Movie Review: The Dark Knight Rises
By Matthew Huntley
July 27, 2012
With The Dark Knight Rises, Christopher Nolan’s much-lauded Batman trilogy ends on an entertaining and satisfying note, although not exactly a challenging one. Because Batman Begins and The Dark Knight set such high standards and took the superhero movie in a direction that forced critics and audiences to reconsider just how impactful, complex and tragic a movie based on a comic book could be, the expectations for this third film are probably unreasonable. Many have the right to expect a masterpiece, and while the film doesn’t quite live up to that coveted level, fans can rest assured knowing this is still a superlative action drama with well-drawn characters.
The story takes place eight years after the events of The Dark Knight, in which the maniacal Joker (Heath Ledger) tried to expose Batman’s true identity and prove that anyone, when pushed toward devastation and loss, is capable of being corrupted by evil. It ended with Gotham City’s presumed savior and golden boy, District Attorney Harvey Dent (Aaron Eckhart), after having been transformed into the hideous Two-Face, devolving into the very criminal he sought to rid the city of, thus proving the Joker’s point. Only Batman (Christian Bale) and Commissioner Gordon (Gary Oldman) knew the truth and decided it would be in the city and people’s best interest for Dent to continue to be held in high regard, to remain Gotham’s “White Knight.” Meanwhile, Batman volunteered to take the fall by becoming the man people could blame for Dent’s crimes, hence the Dark Knight. To him, it was for the greater good.
Since then, “the” Batman has not been seen, nor has his alter ego, Bruce Wayne. Older, limping and arthritic, Bruce has become a recluse, hiding out in the east wing of Wayne Manor. He’s been ignoring Wayne Enterprises and spends his days walking around in a bathrobe with a cane. Only his beloved butler, Alfred Pennyworth (Michael Caine), sees him. That changes when the slinky Selina Kyle (Anne Hathaway), a master jewel thief posing as a maid, makes her way into the mansion. (We of course know Selina as Catwoman but the movie never provides her that moniker.)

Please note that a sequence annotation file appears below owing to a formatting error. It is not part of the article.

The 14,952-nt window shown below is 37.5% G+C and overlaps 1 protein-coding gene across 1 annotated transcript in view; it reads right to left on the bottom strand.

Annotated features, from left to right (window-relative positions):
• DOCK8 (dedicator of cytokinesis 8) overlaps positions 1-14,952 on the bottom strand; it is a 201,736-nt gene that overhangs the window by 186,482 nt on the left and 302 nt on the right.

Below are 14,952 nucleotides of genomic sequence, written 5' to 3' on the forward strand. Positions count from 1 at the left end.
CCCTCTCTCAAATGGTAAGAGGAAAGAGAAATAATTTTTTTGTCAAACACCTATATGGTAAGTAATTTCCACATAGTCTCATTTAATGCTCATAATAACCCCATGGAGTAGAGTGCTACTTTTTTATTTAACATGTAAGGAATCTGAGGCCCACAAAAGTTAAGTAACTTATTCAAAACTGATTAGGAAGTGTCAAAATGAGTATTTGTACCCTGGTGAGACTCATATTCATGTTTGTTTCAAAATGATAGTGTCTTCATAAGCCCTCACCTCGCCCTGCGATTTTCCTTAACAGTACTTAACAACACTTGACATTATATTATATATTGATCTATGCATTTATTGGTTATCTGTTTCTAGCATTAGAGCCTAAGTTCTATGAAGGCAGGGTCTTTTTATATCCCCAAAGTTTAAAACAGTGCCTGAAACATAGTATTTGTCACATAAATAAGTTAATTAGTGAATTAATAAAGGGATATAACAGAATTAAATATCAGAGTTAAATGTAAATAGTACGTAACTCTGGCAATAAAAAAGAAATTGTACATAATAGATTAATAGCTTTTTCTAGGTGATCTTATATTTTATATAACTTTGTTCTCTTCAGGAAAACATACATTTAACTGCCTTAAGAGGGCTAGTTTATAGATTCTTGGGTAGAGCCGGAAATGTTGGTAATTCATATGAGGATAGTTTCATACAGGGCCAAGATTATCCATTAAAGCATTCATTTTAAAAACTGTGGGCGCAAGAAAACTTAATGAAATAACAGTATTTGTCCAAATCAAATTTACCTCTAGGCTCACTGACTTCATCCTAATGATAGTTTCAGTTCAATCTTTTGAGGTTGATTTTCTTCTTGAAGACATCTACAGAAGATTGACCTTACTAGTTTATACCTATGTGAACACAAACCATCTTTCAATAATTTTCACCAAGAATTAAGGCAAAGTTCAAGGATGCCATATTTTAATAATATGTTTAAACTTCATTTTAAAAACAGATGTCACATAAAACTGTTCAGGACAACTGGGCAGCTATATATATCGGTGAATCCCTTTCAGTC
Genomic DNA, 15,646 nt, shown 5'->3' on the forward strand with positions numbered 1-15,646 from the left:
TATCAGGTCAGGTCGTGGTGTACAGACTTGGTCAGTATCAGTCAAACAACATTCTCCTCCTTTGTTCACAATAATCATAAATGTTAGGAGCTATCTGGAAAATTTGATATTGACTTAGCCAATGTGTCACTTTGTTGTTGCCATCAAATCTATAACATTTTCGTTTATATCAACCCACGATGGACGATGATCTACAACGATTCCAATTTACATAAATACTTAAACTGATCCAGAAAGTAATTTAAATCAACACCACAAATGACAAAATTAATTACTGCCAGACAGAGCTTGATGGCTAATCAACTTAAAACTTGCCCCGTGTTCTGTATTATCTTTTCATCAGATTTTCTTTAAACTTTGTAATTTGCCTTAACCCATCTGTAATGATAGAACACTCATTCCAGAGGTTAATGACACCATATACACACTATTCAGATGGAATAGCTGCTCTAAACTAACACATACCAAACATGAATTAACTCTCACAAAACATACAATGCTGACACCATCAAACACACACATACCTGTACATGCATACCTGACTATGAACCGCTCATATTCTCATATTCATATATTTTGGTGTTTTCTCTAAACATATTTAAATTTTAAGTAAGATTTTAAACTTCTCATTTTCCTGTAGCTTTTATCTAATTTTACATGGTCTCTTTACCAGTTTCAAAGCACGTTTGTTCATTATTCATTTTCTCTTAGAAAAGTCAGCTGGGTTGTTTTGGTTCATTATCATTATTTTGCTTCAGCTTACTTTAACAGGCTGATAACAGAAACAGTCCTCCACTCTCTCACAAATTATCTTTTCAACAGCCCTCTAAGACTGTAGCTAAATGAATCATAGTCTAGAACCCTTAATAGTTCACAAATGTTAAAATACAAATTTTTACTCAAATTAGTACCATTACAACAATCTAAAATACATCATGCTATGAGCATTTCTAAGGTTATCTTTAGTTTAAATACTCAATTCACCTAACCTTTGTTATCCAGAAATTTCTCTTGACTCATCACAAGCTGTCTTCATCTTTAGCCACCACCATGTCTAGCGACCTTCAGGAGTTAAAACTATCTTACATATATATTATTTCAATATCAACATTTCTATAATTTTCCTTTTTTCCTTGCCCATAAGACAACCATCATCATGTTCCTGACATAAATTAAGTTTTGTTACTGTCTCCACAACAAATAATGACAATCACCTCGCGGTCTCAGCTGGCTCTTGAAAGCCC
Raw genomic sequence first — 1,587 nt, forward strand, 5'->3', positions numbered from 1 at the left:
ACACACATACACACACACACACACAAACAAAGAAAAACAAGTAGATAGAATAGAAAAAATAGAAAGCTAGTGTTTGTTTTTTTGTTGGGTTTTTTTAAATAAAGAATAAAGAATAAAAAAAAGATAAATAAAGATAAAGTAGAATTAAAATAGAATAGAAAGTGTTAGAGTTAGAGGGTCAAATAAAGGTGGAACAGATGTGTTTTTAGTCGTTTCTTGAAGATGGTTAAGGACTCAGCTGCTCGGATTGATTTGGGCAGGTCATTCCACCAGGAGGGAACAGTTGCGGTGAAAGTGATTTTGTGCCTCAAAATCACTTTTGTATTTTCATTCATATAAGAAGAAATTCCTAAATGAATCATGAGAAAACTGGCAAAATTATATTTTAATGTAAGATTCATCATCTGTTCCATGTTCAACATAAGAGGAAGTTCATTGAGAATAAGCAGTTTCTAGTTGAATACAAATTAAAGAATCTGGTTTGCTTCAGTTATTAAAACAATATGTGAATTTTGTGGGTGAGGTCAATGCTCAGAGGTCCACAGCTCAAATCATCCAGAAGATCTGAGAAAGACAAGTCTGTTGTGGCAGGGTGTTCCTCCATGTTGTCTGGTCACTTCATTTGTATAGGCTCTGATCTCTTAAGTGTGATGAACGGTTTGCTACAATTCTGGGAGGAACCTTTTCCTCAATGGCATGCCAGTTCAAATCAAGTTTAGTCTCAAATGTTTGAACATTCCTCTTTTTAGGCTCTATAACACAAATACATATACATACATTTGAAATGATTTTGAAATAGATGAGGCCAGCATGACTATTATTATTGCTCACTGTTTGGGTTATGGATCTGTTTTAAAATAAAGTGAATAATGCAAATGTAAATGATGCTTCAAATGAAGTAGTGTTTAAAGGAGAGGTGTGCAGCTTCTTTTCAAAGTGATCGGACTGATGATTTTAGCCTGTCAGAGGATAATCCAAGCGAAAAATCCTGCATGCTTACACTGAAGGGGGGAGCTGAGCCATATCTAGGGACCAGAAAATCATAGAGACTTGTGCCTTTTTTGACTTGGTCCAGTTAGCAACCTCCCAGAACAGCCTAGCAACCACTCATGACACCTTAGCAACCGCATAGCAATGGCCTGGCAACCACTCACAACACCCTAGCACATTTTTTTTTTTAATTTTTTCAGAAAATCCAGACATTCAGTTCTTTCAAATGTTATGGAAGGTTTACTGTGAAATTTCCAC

Selina makes it seem like all she wants is Bruce’s mother’s pearls, but what she’s really after is Wayne’s fingerprints. She’s cut a deal with one of Wayne Enterprises’ chief competitors, a slimy fellow named Dagget (Ben Mendelsohn), who in turn is linked to the monstrous Bane (Tom Hardy), a master killer who wears a metal contraption on his face that resembles a gas mask, which supposedly helps him breathe. I don’t know what’s more disturbing about Bane - his appearance or his voice. He’s tall, muscular and bruised, yet his manner of speaking is ironically charming and intelligent. It almost makes you forget he could suffocate you or break your neck in a matter of seconds. For these and other reasons, I’d go so far as to say that Hardy’s Bane has just as strong a screen presence as Ledger’s Joker. He’s a tough, scary and domineering force to be reckoned with, brutish and unapologetic. When he swings his fists, we feel it; and when he talks, we listen intently.
What Dagget and Bane want with Bruce’s fingerprints, I leave you to discover, but as the film develops, we learn Bane is an ex-communicated member of the League of Shadows, the same group that trained Bruce to channel his anger and fear in Batman Begins. You’ll recall it was the leader of the League of Shadows, Ra’s al Ghul (Liam Neeson), who sought to destroy Gotham City because he believed it was the League’s inherent duty to restore balance to a city that lost itself to crime and injustice. We all know Batman thwarted Ra’s al Ghul’s plans and now Bane is attempting to carry them out again by rigging the city with explosives and detonating an atomic bomb.